Neuro Linguistic Programming

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Neuro Linguistic Programming

  1. 1. t RIOWISE CONSULTANT <ul><li>The Trainer : C.K.Ong </li></ul><ul><li>B.A Hons (Econs) U.M </li></ul><ul><li>Certified Neuro Linguistic Programming @ NLP Practitioner </li></ul><ul><li>Certified Time Line Therapy ™ Practitioner </li></ul><ul><li>Certified Emotional Freedom Techniques ™(EFT) Practitioner </li></ul><ul><li>Pembangunan Sumber Manusia Berhad Qualified Corporate Trainer </li></ul>t RIOWISE CONSULTANT COPY RIGHT © 2008 – CK ONG
  2. 2. NLP @Neuro Linguistic Programming <ul><li>What is NLP ? </li></ul><ul><li>N =Neurology: The Mind & how we think </li></ul><ul><li>L =Linguistic: How we use language & how it affects us </li></ul><ul><li>P =Programming :How we sequence our actions to achieve our goals </li></ul>t RIOWISE CONSULTANT COPY RIGHT © 2008 – CK ONG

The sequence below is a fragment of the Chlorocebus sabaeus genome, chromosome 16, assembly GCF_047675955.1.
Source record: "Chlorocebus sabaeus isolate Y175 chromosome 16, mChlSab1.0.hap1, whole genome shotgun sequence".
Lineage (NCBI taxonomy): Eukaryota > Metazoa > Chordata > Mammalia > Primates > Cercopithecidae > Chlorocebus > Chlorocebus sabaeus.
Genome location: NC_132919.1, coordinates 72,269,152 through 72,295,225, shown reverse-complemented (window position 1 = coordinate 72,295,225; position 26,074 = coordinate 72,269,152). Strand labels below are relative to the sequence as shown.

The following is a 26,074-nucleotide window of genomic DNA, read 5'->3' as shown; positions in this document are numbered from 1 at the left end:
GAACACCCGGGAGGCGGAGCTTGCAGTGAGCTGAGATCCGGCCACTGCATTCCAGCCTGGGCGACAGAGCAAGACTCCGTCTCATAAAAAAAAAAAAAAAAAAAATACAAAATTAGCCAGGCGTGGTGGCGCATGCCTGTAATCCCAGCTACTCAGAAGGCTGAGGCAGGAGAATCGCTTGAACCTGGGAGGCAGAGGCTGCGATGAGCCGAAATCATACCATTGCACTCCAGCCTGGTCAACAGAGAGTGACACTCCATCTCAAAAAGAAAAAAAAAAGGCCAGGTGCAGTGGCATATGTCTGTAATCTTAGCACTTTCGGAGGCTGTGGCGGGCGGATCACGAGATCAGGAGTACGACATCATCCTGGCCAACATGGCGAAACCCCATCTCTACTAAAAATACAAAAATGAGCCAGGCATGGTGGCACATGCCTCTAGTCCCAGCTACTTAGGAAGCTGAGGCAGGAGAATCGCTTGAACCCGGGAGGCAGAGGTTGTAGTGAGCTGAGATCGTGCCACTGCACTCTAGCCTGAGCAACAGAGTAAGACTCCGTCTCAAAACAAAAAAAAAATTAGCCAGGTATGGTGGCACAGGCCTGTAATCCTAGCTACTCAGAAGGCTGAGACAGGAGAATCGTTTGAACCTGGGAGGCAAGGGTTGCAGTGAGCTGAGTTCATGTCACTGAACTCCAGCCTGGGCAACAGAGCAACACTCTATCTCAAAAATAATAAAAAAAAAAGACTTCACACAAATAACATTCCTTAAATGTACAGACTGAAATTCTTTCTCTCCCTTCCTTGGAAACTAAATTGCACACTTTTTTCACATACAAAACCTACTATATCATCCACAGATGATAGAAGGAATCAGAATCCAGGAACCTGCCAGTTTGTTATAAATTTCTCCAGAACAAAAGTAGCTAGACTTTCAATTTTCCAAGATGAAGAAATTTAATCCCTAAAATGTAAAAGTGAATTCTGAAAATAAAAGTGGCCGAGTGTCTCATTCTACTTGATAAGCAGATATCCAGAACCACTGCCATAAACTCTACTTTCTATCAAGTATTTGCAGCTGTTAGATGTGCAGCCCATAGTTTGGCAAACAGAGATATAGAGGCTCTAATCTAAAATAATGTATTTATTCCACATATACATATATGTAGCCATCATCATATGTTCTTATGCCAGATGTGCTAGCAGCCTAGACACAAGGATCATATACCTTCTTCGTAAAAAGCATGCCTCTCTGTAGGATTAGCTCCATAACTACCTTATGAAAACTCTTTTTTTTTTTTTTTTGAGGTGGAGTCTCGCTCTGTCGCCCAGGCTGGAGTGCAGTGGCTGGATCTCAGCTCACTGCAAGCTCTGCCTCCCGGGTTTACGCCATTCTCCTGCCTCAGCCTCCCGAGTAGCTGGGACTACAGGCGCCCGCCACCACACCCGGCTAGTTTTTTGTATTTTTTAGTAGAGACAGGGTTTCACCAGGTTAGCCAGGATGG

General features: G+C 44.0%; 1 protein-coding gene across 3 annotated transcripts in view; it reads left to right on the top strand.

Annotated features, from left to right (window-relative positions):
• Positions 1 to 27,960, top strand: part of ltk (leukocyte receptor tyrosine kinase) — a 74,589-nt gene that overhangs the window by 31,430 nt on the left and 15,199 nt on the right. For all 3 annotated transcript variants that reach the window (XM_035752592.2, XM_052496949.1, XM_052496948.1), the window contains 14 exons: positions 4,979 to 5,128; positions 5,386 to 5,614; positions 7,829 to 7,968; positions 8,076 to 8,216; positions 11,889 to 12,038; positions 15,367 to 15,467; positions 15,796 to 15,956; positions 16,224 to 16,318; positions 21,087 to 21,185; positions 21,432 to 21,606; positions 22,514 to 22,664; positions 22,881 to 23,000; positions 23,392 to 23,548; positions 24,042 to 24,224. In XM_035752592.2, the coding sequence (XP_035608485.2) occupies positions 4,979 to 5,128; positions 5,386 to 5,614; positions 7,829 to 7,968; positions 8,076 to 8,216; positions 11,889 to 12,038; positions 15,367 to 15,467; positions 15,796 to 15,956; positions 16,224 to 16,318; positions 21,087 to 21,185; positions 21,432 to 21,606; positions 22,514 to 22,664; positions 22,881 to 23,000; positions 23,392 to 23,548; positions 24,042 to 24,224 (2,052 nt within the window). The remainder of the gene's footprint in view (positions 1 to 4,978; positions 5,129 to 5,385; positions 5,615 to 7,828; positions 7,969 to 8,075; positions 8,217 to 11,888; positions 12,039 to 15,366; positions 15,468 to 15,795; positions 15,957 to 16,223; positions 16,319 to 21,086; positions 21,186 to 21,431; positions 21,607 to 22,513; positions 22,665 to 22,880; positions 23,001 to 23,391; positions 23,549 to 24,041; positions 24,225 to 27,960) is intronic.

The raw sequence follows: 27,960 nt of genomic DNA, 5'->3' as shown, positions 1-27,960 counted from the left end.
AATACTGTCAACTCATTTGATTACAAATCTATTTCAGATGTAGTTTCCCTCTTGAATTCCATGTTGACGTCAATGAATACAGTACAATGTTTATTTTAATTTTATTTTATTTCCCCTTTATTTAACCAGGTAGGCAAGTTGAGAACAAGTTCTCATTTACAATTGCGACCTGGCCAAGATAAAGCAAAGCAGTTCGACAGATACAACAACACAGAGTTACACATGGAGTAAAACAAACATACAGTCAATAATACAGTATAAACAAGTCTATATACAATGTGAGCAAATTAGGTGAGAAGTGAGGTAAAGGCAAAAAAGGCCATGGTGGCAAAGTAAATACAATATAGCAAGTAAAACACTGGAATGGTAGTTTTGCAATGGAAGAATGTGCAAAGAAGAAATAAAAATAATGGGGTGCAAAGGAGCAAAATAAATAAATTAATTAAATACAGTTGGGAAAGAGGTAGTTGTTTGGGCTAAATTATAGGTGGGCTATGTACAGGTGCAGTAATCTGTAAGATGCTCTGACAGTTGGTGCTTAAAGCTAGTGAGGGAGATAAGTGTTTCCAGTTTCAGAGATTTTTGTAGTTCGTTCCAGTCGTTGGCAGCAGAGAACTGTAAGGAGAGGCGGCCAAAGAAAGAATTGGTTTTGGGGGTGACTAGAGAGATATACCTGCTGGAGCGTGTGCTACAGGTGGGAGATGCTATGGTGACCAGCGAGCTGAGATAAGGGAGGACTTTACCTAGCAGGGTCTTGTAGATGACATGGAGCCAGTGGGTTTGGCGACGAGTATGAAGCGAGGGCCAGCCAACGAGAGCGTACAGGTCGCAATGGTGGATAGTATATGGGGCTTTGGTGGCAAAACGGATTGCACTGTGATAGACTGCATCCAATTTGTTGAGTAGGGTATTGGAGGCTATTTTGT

3. 3. Two Founders of NLP <ul><li> Richard Bandler John Grinder </li></ul><ul><li>NLP studies brilliance & quality- how outstanding individuals & organizations get </li></ul><ul><li>their outstanding results  </li></ul><ul><li>A Study of Human Excellence!! </li></ul>t RIOWISE CONSULTANT COPY RIGHT © 2008 – CK ONG
  4. 4. NLP @Neuro Linguistic Programming <ul><li>NLP Tools are used internationally in different industries: </li></ul><ul><li>Therapy, Counseling, Business, Sports, Sales, Communications, Law, Sales, and Education </li></ul><ul><li>* NLP is an attitude and a methodology, which leave behind a trail of techniques— Richard Bandler </li></ul><ul><li>* NLP is an accelerated learning strategy for the detection and utilization of pattern in the world– John Grinder </li></ul>t RIOWISE CONSULTANT COPY RIGHT © 2008 – CK ONG